• Colored shadows—Three sources of light, green, blue and red, are used in a dim environment, at the point of focus of this lighting are placed discs that highlight the phenomenon of adding color subtraction in visible light (Figure 3(F));

• Ozobot—It is a robot that follows paths designed with a marker pen, its programming is done through specific color patterns and sensors, so challenges are presented and public must overcome them (Figure 4(A));

Figure 4. Images demonstrate direct interaction of the public with different technologies present in activities, whether digital or not. In A public interaction with Ozobot’s challenges. In B presentation of liver in augmented reality. In C outdoor use of virtual reality experiences, even captivating the elderly. In D, a child interacted with Lego Robot trying to understand its program logic and responses to the stimuli provided. In E it can be seen that both adult and mediator try to demonstrate operation of 3D printer to the child. In F a child learning the process of Braille writing.

• Augmented Reality—It uses tablets and apps to present elements of augmented reality, inserting virtual elements into the image of reality, prompting discussions on various topics from health to astronomy (Figure 4(B));

• Virtual Reality—Uses virtual reality glasses with popular cell phones in order to provide a virtual immersion in different environments, from the seabed to the central nervous system (Figure 4(C));

• Lego Robot—It uses Lego Robotics Mindstorms EV3 in its various configurations and presents programming as a way to solve small problems, challenging the public to understand its functions and applications (Figure 4(D));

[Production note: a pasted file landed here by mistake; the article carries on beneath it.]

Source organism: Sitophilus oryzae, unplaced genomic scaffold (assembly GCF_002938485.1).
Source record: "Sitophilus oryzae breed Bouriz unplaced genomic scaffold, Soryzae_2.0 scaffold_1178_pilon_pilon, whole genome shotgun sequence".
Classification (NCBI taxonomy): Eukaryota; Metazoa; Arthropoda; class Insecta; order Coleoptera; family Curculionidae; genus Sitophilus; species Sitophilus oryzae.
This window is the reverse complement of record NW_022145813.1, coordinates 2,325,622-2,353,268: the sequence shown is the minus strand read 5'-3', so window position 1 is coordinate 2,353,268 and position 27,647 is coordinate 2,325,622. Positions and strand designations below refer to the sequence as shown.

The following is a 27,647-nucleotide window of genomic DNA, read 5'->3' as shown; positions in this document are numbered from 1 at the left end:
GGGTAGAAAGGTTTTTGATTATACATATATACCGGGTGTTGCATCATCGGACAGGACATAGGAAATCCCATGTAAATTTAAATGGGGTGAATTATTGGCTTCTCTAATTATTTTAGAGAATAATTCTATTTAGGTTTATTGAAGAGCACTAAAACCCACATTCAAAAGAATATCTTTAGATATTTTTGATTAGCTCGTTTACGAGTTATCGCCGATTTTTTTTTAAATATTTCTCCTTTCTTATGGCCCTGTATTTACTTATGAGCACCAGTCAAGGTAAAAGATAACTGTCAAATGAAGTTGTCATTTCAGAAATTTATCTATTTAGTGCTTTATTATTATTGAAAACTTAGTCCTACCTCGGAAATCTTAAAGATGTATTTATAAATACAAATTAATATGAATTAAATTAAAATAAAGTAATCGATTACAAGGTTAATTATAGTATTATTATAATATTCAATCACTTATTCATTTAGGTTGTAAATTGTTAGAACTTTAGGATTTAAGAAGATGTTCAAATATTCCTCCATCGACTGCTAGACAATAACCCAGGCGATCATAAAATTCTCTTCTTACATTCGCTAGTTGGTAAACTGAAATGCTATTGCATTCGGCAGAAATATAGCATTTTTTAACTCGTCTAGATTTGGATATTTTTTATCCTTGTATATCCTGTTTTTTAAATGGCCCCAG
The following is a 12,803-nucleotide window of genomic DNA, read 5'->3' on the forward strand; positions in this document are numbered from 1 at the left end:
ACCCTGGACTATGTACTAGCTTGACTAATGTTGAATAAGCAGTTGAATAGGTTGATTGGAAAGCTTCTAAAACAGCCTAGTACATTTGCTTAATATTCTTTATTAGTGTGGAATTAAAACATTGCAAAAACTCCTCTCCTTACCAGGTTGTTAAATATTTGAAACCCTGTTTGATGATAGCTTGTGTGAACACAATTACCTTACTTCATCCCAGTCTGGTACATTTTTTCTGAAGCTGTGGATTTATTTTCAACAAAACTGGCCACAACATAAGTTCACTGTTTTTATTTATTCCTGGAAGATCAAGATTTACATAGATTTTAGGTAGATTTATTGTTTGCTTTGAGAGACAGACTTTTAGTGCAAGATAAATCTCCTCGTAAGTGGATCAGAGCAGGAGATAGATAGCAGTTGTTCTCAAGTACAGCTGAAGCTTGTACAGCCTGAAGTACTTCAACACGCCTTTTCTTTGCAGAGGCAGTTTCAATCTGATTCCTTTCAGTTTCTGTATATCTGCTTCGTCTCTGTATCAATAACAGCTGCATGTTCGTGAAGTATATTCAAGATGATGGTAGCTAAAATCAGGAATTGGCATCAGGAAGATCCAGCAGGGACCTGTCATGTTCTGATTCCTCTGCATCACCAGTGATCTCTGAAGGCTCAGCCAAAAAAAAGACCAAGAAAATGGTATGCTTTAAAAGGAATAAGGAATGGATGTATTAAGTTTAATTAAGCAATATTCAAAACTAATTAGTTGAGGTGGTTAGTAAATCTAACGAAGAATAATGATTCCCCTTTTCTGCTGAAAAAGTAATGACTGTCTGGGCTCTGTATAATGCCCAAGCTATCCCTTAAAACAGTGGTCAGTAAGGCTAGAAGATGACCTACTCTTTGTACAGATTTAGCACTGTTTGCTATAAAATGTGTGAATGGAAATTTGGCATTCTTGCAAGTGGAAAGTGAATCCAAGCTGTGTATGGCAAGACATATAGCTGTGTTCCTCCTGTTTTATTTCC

• 3D printing—Uses a 3D printer with PLA filament to produce various objects. The public interacted with image creation and preparation software, printing process and finished object (Figure 4(E));

• Braille—Various instruments are used for presentation and writing in the Braille system, sensitizing and informing the public about such writing (Figure 4(F));

• Inclusion Sidewalk—Wooden pallets are arranged to simulate a sidewalk with possible obstacles such as ramps, public telephones, garbage bags and other objects. where people can walk, being sensitized to the routine of a visually impaired person (Figure 5(A));

• Painting the body—Representations of human organs are used for painting, such as a brain-shaped helmet, a tongue to be used as a tie, a plaster brain, stimulating creative expression and discussion about the body (Figure 5(B));

• Libras—A memory game with signs from the Brazilian Sign Language and their respective graphic representations is used encouraging the public to know some signs of daily life and communication of the deaf (Figure 5(C));

• Puppet Theater—Foam puppets are used, controlling their mouth and head movement, in all there are five characters representing different ethnic groups such as a black, a blonde, an oriental, a brunette and a Caucasian. The play discuss various scientific themes interspersed with the public’s daily life (Figure 5(D));

• Pantograph—This instrument is used to demonstrate the Tales Theorem and its implications for copying, reducing and enlarging images (Figure 5(E));

• Tangram—Geometric pieces are used to compose different images in the form of challenges, stimulating abstraction and identification of the geometric elements of the images (Figure 5(F)).

All activities were carried out by CST team and were motivated by the themes proposed for National Week of Science and Technology (SNCT), the largest and most important scientific communication event in Brazil. As described in Nascimento et al. (2018), such affirmative practices demonstrate the importance of this mediation strategy for strengthening of public policies aimed to science communication.

Through free interpretation analysis, it was possible to observe the activities of CST and classify them within the STEAM areas, highlighting aspects related to